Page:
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from bits to nuts and bolts
building techniques (continued)
a different approach is to use a block of styrofoam and let a robot cut the mould out of it. this is very fast and precise and when moulds are similar it is possible to use one block several times. styrofoam has its shortcomings in that it is not very heat resistant and only has poor mechanical qualities. it also has a very grainy surface and traces of it may be left on your workpiece. so one may not be able to cast a shiny fiberglass surface unless the mould is prepared accordingly. it is of course not possible to cast glass (or metal) because the styrofoam would evaporate in the very moment it comes into contact with the hot glass. and deep drawing of sheet metal is also not available. but when only minor forces and low temperatures occur, styrofoam is very useful - and that is where thermoplastic materials come in. for the kunsthaus project it was polymethylmethacrylate (PMMA), household names perspex, acrylics, plexiglas. how does the production process work?

a large rectangular block of styrofoam (about the size of a kingsize bed) is being cut by a 5-axis milling cutter - according to the precise curvature of each individual panel. the panel itself is being heated up to a temperature when it becomes flexible and then put on top of the mould. it has to be cooled down slowly in order to avoid tensions and deformation due to different temperature levels inside the panel. despite the rough surface of the mould the panel does not lose its surface tension and retains its glossy appearance.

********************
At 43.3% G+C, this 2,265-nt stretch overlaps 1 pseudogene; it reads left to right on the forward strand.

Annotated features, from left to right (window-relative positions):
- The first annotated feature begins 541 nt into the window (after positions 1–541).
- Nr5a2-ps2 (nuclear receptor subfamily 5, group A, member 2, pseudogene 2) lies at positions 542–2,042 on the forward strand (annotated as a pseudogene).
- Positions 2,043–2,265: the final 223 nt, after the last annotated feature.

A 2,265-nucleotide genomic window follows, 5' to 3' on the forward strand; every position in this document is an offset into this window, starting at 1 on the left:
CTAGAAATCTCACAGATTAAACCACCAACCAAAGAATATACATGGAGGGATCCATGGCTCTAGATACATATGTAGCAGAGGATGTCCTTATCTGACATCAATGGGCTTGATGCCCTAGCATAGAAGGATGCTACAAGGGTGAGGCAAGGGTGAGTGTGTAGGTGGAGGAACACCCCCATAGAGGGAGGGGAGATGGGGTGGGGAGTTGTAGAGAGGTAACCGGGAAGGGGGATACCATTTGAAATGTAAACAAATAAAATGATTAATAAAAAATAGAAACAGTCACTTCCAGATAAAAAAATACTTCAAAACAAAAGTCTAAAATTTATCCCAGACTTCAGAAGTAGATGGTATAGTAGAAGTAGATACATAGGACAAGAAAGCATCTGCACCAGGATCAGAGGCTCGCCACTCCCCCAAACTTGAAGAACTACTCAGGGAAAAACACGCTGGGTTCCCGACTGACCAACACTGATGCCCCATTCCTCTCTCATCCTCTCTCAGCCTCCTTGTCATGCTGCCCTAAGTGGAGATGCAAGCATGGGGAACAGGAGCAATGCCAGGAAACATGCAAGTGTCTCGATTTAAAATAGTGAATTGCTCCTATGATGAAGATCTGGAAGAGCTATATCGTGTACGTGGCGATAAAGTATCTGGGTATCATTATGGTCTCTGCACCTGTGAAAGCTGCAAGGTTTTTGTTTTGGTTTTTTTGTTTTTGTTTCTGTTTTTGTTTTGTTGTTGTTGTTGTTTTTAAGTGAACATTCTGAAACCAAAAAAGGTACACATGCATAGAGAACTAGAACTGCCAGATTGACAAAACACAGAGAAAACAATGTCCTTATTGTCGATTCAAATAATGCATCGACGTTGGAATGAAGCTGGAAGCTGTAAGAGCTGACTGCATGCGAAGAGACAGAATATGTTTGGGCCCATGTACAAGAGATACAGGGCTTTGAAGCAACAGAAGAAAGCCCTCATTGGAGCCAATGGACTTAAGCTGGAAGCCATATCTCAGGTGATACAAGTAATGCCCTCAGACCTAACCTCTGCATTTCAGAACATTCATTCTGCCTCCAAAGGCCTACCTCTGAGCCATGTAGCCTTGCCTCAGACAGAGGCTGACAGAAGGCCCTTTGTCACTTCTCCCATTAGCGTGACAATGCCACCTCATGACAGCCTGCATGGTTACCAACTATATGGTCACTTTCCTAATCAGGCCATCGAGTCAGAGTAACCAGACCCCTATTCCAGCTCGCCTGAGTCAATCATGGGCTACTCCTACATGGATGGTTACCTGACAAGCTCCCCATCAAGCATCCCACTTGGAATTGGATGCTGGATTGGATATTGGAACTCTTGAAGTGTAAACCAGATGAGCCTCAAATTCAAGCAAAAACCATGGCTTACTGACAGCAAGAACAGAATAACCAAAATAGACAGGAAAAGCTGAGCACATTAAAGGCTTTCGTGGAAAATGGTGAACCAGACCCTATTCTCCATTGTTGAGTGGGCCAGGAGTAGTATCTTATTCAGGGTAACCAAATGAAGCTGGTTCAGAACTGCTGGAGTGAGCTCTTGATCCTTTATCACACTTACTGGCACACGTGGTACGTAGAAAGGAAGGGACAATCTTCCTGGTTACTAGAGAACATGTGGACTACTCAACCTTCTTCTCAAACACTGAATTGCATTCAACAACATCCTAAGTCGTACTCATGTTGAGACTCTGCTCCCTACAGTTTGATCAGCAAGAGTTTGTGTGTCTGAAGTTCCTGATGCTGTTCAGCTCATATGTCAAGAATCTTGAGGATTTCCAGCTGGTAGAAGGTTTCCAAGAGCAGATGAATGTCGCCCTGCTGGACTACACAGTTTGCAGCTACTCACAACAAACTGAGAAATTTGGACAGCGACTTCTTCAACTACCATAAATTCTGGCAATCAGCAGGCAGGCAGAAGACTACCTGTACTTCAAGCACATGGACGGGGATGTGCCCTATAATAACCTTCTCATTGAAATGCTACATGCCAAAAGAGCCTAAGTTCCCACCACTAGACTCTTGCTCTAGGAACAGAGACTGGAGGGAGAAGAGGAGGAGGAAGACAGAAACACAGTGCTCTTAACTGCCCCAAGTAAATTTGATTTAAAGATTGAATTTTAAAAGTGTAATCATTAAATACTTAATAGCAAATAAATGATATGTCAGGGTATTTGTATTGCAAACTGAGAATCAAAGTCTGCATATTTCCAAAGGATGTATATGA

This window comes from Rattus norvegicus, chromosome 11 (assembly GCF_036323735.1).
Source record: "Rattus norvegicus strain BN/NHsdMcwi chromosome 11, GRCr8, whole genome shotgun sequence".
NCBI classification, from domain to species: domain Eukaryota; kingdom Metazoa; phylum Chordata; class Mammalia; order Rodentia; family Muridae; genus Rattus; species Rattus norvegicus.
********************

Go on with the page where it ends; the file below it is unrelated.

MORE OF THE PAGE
footnote: why did we not use fiberglass?
fiberglass has very good properties in terms of fire rating, resistance against heat and ultraviolet radiation and is of course mechanically far superior to plexiglas. for a 1:1-scale model we asked two different contractors to manufacture a sample item. one of them, done by the german company hahlbrock even had a degree of transparency that came close to plexiglas. it had less than half of the weight and thickness of a comparable plexiglas sample. therefore we had high expectations but it turned out that the manufacturing process was of course much more elaborate (and thus more expensive) than plexiglas, perhaps due to the glossy surface finish we required. (and this could not be achieved with that cheap mould) i must therefore say that the decision for plexiglas as outer shell is more influenced by the mould than the plexiglas itself.
by the way fiberglass has another advantage over plexiglas: it is potentially endless - it is not constrained to a standard panel format but it can be manufactured in any size. furthermore you do not have to pay for excess material that will be cut off. as opposed, plexiglas can only be cast in rectangular panels that come in predefined sizes you can not influence and you will have to pay for any material that might be wasted. since we knew we would use plexiglas we had to take this into account and find a way to arrange the rectangular panels on the surface and reduce the amount of wasted material to a minimum. this constraint greatly influenced the geometry of the shell as i will explain in a separate chapter.